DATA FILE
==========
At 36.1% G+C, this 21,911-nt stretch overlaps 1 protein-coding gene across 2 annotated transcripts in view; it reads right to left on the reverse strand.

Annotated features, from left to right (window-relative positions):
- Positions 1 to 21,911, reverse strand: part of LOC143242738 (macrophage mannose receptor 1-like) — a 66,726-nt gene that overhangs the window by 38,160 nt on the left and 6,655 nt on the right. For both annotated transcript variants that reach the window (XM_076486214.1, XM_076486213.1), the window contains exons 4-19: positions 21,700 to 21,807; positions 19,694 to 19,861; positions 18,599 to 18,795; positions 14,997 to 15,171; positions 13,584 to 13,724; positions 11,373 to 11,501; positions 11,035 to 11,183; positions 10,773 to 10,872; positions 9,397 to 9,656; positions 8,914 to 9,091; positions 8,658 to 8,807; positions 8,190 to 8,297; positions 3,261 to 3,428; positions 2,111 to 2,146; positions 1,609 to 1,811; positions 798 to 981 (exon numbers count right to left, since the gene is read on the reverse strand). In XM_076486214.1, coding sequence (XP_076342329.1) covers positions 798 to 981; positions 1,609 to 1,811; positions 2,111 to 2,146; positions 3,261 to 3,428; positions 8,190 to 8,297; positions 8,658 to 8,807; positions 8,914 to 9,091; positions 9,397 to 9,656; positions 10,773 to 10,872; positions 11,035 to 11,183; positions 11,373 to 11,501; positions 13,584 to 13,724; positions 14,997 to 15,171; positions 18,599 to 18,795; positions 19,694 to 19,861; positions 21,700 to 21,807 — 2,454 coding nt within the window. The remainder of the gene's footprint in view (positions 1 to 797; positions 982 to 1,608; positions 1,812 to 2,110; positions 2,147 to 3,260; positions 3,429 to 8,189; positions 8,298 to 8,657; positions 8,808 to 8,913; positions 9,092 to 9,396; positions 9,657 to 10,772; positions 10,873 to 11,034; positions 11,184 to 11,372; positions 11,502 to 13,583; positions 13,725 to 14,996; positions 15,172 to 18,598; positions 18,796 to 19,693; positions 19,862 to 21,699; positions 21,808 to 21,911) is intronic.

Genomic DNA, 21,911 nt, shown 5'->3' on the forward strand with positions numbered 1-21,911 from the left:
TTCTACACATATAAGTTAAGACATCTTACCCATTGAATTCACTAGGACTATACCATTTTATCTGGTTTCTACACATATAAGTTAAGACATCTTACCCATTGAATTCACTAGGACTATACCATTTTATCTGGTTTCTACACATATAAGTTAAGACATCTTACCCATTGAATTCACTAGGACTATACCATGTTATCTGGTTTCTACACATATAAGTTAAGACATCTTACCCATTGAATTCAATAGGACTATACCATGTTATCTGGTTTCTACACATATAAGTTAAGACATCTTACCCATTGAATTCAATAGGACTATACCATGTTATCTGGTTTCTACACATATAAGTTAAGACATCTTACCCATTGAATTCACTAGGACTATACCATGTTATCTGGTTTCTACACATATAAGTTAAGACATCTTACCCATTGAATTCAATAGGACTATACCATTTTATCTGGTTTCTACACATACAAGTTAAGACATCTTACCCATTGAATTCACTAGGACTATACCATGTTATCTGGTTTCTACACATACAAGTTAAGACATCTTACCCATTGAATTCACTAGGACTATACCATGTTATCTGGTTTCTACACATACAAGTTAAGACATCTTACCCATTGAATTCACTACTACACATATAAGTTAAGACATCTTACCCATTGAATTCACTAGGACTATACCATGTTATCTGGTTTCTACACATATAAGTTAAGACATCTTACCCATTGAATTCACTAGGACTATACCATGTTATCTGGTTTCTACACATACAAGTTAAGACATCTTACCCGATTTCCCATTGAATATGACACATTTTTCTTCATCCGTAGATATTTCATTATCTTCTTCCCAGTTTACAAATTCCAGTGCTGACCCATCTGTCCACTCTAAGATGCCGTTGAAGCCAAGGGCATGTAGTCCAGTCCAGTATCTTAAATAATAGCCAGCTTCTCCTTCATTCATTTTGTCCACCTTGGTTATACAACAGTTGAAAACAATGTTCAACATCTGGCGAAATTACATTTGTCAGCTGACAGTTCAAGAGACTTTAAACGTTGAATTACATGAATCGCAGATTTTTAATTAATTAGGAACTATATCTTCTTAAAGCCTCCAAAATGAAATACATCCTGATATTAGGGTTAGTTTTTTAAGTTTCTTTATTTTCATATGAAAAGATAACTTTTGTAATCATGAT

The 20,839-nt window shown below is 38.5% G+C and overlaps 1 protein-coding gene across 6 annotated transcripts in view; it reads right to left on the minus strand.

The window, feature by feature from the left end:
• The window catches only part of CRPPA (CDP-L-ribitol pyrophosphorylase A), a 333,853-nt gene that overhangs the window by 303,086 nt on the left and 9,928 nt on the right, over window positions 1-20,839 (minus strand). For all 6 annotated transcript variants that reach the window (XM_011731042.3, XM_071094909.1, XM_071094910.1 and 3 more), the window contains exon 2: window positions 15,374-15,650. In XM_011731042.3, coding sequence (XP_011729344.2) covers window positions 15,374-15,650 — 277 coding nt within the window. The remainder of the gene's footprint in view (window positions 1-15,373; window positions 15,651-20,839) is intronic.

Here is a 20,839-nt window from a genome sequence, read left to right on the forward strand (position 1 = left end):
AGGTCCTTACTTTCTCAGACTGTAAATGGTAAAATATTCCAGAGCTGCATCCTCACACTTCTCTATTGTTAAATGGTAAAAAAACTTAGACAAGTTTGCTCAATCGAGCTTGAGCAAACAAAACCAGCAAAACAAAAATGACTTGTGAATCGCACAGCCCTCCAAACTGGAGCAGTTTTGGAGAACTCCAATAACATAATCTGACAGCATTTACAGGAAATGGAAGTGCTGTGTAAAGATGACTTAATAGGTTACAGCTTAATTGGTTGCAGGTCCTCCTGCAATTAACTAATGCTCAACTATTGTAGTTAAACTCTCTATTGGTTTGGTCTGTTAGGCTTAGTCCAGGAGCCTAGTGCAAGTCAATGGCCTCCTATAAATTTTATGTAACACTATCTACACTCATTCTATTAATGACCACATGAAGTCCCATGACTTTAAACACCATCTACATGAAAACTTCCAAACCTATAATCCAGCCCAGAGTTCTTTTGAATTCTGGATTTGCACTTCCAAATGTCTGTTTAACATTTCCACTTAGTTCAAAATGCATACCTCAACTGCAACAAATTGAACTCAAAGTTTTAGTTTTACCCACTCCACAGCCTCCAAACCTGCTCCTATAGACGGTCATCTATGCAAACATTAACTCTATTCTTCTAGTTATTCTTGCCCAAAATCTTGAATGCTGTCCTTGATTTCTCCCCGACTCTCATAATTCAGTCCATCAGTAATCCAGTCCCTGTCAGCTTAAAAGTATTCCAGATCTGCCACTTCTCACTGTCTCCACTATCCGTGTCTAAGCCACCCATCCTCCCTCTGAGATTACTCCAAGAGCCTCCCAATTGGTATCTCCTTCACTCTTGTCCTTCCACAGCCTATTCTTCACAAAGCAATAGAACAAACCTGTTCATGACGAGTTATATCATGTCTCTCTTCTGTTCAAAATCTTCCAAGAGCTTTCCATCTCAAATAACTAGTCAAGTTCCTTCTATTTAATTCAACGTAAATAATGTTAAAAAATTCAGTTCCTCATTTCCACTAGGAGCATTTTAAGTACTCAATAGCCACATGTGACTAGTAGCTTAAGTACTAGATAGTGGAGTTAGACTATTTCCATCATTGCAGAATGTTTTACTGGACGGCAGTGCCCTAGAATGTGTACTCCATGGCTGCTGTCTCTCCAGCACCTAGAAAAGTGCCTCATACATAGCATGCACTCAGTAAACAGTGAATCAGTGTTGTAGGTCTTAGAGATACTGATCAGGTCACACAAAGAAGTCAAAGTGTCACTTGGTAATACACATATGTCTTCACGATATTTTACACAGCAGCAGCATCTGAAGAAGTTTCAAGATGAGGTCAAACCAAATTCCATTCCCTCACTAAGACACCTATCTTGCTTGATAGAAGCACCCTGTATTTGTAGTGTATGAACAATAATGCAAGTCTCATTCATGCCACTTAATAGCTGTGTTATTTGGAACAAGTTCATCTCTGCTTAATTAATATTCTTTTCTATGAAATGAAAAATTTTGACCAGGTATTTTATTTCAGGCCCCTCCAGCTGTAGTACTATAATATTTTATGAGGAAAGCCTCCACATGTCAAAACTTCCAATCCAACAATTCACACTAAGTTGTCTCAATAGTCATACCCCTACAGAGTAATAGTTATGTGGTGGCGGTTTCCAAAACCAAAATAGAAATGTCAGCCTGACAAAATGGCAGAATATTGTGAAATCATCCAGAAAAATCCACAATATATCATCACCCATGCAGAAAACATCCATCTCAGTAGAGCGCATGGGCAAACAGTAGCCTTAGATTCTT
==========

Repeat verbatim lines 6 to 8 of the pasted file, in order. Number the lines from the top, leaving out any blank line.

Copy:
The 20,839-nt window shown below is 38.5% G+C and overlaps 1 protein-coding gene across 6 annotated transcripts in view; it reads right to left on the minus strand.

The window, feature by feature from the left end:
• The window catches only part of CRPPA (CDP-L-ribitol pyrophosphorylase A), a 333,853-nt gene that overhangs the window by 303,086 nt on the left and 9,928 nt on the right, over window positions 1-20,839 (minus strand). For all 6 annotated transcript variants that reach the window (XM_011731042.3, XM_071094909.1, XM_071094910.1 and 3 more), the window contains exon 2: window positions 15,374-15,650. In XM_011731042.3, coding sequence (XP_011729344.2) covers window positions 15,374-15,650 — 277 coding nt within the window. The remainder of the gene's footprint in view (window positions 1-15,373; window positions 15,651-20,839) is intronic.